December 14th 2017

Media / Watchdog

Nation Media retires 'best editors', low Safaricom revenues blamed for losses

A source in the group's accounts department told the Kenya Free Press that it was badly hit by mobile phone company Safaricom's decision in late 2016 to weight its advertising costs online rather than on the print editions.

By Free Press Reporternewsdesk@kenyafreepress.comThursday, 12 Jan 2017 18:00 EAT

NMG chairman Wilfred Kiboro gives an investor's briefing. (Photo: Courtesy/Daily Nation website).

The Nation Media Group has let go of three top editors who were seen within the company and the larger journalism fraternity as carrying the most credibility with its readers, signifying a full-blown drift in favour of the Jubilee government in the run-up to the general elections scheduled for August this year. The newpaper division has retired Mr Eric Obino, managing editor of the Sunday Nation and Mr Erick Shimoli, the Daily Nation's news editor. Unconfirmed reports indicated that the Sunday paper's features editor Sammy Wambua had also left the company.

While the development was widely reported by the blogosphere as 'sackings', all three editors had served the newspaper group for decades and were ripe for retirement. The company is implementing a restructuring programme that involves merging departments, shelving others and letting go of top earners as a strategy of cutting costs. All three had reached the top percentile of highest earners in the editorial department. Other senior editors like Mutuma Mathiu, the DN's managing editor, his deputy Nganga Mbugua, Linus Kaikai of NTV and Ochieng Rapuro of the Business Daily are much younger.

However, from social media discussions on the subject, a perception was created that the company was releasing the editors only months before a tightly-fought August elections in which the media will play a central role. As the elite media company, the Nation Group's newspapers are widely seen as allied with the political currents in Central Kenya, and in the last two elections the company threw its weight behind Mwai Kibaki and Uhuru Kenyatta, the eventual presidents out of controversial elections against CORD leader Raila Odinga.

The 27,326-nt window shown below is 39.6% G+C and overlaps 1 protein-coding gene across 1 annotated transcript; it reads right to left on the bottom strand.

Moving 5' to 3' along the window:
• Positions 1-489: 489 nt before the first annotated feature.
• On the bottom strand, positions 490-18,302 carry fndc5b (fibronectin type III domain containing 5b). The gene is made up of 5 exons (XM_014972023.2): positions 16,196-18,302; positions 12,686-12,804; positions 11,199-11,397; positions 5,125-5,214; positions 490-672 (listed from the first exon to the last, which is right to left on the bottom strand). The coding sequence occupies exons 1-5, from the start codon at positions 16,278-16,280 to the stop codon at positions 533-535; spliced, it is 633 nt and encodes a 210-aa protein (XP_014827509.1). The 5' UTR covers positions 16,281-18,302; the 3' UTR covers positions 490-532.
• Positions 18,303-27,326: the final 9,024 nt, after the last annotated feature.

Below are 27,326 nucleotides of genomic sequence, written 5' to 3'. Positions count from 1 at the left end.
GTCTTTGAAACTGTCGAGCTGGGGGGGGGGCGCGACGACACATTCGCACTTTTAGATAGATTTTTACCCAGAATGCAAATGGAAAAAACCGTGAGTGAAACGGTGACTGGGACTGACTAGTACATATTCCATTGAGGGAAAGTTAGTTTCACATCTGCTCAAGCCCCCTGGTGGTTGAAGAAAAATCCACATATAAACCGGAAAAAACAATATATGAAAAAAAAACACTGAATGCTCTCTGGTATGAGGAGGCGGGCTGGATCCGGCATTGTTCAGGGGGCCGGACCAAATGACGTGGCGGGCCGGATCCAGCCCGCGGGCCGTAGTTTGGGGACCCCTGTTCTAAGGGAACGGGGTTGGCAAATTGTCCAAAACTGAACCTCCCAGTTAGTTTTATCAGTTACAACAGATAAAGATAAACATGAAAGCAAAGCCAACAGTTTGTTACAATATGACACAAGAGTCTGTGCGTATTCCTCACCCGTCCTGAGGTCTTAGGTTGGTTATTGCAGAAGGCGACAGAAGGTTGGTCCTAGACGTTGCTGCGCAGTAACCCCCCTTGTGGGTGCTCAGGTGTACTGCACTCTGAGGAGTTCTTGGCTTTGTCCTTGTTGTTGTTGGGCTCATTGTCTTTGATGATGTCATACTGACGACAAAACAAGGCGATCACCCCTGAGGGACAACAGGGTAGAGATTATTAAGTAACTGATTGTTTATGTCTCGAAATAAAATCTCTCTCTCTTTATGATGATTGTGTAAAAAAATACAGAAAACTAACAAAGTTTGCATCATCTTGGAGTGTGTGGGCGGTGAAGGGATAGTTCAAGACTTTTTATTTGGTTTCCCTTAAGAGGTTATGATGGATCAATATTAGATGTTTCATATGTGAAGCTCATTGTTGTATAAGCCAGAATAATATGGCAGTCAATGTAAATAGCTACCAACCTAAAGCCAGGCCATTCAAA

This notwithstanding, under Mr Obino's leadership, the Sunday Nation had established a reputation for independence and boldness, unearthing several financial scandals in the Jubilee government. The paper had been targeted by regime forces as a result, and last year the Nation Group sacked its two senior editors, Mugumo Munene and Andrew Teyie, who were key pillars in Mr Obino's leadership of the Sunday edition. Mr Shimoli, on his part, was a trusted hand in the Daily Nation's newsdesk.

Once one of Kenya's most solid listed companies, the Nation Group has suffered declined sales revenues for over a year. A source in the group's accounts department intimated to the Kenya Free Press that it was badly hit by mobile phone company Safaricom's decision in late 2016 to weight its advertising costs online rather than on the print media. The mobile phone company is Nation's top source of advertising revenues, a contribution for which it had extracted an unwritten commitment from the NMG never to publish its negative news.

However, as the media scene has changed in recent years of internet penetration, Safaricom's reliance on the Nation Group has come under stress, with the mobile company spending hundreds of millions of shillings on the media house even as its negative news was covered by independent bloggers and news sites. Last year, Safaricom shifted a substantial chunck of its media advertising to Google, which distributes the ads to local websites through an objective algorithm-driven system methodology.

The Nation has been warned by key advertisers in the banking sector that they would also gradually be channeling their advertising through Google, according to our source. The paper's reduced revenues are also attributed to a general downturn in the economy, and the longer the downturn lasts, the harder it will be to accrue the colossal revenues it had been used to for decades, and the more job cuts it will be forced to undertake. This website reported in November that both the Nation and Standard companies would be firing workers this year.

EDITOR'S NOTE: Mr Obino has not left the company. This fact was corrected in a subsequent report on the subject available here.


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